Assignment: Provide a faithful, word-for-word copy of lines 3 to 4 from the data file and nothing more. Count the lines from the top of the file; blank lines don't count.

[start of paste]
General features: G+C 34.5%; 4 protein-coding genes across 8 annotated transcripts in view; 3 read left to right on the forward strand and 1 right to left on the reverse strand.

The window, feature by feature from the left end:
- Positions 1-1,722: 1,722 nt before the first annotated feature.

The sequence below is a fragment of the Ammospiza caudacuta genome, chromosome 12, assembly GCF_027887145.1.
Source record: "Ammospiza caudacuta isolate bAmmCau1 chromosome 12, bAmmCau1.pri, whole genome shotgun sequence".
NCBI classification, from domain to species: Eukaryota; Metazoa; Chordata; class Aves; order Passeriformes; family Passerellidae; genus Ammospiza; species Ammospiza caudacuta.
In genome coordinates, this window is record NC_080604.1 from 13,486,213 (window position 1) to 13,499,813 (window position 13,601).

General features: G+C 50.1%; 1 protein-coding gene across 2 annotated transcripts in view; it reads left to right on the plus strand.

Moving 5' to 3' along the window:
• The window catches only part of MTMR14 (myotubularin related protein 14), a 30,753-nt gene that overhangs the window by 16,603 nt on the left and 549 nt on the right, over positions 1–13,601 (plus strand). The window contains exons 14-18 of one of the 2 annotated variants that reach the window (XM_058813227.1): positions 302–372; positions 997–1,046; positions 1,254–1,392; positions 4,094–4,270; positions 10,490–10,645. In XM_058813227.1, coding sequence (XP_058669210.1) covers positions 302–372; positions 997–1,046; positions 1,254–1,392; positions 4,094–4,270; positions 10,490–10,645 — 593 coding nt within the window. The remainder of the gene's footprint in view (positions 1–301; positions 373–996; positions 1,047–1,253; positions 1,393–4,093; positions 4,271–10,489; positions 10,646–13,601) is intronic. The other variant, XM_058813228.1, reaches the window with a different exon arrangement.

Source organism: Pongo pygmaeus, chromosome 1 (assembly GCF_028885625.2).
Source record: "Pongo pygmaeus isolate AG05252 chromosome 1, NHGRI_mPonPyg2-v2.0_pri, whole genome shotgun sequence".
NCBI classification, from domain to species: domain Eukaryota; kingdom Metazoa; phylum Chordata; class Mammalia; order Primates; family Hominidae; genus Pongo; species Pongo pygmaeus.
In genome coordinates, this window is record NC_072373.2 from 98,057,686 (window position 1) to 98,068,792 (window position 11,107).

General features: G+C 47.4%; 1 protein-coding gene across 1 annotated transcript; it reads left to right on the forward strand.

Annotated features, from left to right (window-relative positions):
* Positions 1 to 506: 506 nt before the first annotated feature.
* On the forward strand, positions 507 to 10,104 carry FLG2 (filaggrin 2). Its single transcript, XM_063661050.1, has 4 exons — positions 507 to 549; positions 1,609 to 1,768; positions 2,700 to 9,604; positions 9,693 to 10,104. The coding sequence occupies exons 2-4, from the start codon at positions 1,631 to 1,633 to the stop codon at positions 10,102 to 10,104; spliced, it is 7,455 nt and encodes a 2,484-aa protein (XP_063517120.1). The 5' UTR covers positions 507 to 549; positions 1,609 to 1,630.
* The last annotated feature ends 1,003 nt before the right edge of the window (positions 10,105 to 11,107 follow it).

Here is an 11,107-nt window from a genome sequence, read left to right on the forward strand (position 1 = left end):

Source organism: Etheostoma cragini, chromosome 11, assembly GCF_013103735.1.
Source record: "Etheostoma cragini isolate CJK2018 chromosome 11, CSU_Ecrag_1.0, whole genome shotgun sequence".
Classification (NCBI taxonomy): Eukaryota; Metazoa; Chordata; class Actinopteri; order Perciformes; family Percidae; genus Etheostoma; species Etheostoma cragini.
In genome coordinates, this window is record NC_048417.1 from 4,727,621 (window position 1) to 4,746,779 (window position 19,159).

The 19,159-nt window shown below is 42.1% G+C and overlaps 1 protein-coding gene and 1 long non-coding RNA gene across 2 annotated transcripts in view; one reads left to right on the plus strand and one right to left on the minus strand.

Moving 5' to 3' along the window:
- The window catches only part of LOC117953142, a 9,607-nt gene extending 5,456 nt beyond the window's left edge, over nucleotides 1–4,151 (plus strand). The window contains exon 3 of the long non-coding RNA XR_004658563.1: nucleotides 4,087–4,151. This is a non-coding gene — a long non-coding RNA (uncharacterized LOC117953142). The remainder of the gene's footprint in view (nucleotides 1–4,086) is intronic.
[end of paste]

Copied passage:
- Positions 1-1,722: 1,722 nt before the first annotated feature.

The sequence below is a fragment of the Ammospiza caudacuta genome, chromosome 12, assembly GCF_027887145.1.